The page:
3. Microfluidics for lab-on-chip biological applications
1). An on-chip microfluidic pressure regulator that facilitates reproducible loading of cells and hydrogels into microphysiological system platforms
Coculturing multiple cell types together in 3-dimensional (3D) cultures better mimics the in vivo microphysiological environment, and has become widely adopted in recent years with the development of organ-on-chip systems. However, a bottleneck in set-up of these devices arises as a result of the delivery of the gel into the microfluidic chip being sensitive to pressure fluctuations, making gel confinement at a specific region challenging, especially when manual operation is performed. In this paper, we present a novel design of an on-chip regulator module with pressure-releasing safety microvalves that can facilitate stable gel delivery into designated microchannel regions while maintaining well-controlled, non-bursting gel interfaces. This pressure regulator design can be integrated into different microfluidic chip designs and is compatible with a wide variety of gel injection apparatuses operated automatically or manually at different flow rates. The sensitivity and working range of this pressure regulator can be adjusted by changing the width of its pressure releasing safety microvalve design. The effectiveness of the design is validated by its incorporation into a microfluidic platform we have developed for generating 3D vascularized micro-organs (VMOs). Reproducible gel loading is demonstrated for both an automatic syringe pump and a manually-operated micropipettor. This design allows for rapid and reproducible loading of hydrogels into microfluidic devices without the risk of bursting gel–air interfaces.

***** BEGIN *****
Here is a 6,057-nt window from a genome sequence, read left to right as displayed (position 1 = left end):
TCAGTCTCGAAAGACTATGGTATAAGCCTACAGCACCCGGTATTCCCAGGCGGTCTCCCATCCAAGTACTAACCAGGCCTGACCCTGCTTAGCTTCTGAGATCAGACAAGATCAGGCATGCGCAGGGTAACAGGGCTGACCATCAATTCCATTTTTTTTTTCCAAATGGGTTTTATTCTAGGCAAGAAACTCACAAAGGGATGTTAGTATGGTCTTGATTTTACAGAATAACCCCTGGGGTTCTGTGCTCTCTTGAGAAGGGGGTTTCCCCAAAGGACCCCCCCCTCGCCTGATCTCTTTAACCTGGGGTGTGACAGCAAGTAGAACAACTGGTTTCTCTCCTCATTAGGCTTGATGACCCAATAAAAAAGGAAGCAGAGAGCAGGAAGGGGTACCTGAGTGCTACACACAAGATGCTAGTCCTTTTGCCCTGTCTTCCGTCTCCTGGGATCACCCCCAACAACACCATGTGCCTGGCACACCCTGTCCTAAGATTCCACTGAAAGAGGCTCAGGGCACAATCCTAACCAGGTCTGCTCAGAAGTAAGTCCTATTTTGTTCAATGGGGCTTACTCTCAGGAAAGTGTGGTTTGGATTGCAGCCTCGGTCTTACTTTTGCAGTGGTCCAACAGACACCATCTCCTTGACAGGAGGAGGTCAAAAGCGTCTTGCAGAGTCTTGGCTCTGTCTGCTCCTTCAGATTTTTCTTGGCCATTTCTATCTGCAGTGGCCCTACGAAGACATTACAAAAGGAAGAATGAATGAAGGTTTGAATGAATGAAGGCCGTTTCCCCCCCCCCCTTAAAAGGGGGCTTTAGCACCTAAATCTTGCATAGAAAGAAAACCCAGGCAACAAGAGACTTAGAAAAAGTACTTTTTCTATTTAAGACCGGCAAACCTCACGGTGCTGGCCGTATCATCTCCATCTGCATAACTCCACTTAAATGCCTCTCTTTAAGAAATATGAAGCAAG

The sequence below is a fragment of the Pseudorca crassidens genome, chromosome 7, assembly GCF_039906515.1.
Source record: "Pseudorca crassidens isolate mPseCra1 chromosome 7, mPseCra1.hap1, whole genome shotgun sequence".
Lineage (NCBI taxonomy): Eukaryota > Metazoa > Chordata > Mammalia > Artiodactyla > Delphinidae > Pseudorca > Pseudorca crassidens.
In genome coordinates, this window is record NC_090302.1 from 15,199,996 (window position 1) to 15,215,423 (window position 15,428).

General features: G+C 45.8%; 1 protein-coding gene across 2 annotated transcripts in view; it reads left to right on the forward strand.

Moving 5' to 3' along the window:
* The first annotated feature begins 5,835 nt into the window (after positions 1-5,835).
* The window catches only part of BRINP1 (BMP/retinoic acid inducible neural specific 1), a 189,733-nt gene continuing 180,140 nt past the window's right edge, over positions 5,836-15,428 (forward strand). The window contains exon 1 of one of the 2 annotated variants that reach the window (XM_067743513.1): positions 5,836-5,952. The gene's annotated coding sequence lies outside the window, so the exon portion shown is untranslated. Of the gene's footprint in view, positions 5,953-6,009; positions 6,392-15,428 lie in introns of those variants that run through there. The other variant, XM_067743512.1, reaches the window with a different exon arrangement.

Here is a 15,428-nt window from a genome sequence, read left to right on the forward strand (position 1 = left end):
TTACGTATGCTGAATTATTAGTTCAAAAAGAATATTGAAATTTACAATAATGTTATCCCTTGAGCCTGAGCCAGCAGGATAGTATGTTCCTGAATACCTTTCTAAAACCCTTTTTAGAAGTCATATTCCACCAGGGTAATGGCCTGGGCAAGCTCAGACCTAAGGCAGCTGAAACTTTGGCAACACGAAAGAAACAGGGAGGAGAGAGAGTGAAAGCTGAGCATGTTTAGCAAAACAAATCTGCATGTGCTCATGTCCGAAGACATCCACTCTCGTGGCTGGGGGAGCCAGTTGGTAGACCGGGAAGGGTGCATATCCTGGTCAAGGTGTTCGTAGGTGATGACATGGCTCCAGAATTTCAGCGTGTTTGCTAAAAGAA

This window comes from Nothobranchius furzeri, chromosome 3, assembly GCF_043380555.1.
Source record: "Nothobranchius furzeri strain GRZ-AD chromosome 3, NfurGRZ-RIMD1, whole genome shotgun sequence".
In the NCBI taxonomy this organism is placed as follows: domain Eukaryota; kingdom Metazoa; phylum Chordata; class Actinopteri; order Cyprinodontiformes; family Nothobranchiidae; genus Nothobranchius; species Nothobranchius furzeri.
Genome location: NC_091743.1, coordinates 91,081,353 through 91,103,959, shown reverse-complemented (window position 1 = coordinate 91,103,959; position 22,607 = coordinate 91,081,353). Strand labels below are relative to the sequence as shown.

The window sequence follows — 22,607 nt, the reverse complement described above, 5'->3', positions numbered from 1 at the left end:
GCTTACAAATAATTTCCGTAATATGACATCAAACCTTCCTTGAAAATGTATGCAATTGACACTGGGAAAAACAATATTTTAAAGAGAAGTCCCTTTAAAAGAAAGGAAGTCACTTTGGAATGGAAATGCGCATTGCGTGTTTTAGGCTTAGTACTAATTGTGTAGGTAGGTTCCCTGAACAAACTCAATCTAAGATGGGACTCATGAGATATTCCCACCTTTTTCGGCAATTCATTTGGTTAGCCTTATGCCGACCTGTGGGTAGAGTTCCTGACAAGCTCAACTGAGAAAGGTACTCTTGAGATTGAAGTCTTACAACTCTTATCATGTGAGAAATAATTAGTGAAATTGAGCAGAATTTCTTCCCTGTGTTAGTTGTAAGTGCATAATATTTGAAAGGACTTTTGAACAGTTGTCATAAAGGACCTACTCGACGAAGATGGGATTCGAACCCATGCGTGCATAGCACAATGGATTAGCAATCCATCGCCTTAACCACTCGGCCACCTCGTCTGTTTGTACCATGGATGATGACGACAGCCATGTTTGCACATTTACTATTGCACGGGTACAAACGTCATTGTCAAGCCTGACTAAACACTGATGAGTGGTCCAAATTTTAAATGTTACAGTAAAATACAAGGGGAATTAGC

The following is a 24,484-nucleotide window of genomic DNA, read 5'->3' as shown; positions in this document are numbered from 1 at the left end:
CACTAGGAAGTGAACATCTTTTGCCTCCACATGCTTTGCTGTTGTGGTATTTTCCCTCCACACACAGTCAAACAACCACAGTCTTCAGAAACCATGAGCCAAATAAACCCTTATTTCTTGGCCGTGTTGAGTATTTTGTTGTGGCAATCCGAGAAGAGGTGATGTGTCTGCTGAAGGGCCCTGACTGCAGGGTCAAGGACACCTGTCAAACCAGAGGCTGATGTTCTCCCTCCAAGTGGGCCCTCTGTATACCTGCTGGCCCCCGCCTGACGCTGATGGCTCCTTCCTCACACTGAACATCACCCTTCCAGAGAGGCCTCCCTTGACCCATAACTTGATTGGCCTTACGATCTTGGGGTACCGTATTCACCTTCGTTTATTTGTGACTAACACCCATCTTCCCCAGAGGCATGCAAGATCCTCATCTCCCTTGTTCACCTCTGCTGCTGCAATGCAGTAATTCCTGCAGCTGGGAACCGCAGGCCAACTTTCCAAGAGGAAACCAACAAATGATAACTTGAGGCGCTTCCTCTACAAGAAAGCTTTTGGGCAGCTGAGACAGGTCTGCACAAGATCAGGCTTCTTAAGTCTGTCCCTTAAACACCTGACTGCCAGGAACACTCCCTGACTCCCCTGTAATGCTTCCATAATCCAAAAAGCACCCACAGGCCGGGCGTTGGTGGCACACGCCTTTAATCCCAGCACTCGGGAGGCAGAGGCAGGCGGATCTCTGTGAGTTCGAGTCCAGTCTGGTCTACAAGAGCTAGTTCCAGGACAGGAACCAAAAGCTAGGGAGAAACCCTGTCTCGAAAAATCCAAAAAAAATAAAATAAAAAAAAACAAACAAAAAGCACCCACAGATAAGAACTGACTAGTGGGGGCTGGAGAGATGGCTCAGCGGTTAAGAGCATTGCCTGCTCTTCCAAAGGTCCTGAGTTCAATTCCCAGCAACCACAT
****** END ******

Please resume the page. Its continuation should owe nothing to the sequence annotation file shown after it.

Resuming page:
2). A hydrostatic pressure-driven passive micropump enhanced with siphon-based autofill function
Autonomous and self-powered micropumps are in critical demand for versatile cell- and tissue-based applications as well as for low-cost point-of-care testing (POCT) in microfluidics fields. The hydrostatic pressure-driven passive micropumps are simple and widely used, but they cannot maintain steady and continuous flow for long periods of time. Here, we propose a hydrostatic pressure-driven passive micropump enhanced with siphon-based autofill function, which can realize the autonomous and continuous perfusion with well-controlled steady flow over an extended time without electric power consumption. The characterization results reveal that both the cycle number in one refilling loop and the siphon diameter will affect the refilling time. Furthermore, this micropump also enables multiplexed medium delivery under either same or different flow conditions with high flexibility. The system was validated using an in vitro vasculogenesis model over the course of several days. Most importantly, the device can consistently provide steady medium perfusion for up to 5 days at a predefined hydrostatic pressure drop without the need for supplemental medium changes. We believe that this hydrostatic pressure-driven passive micropump will become a critical module for a broad range of sophisticated microfluidic operations and applications.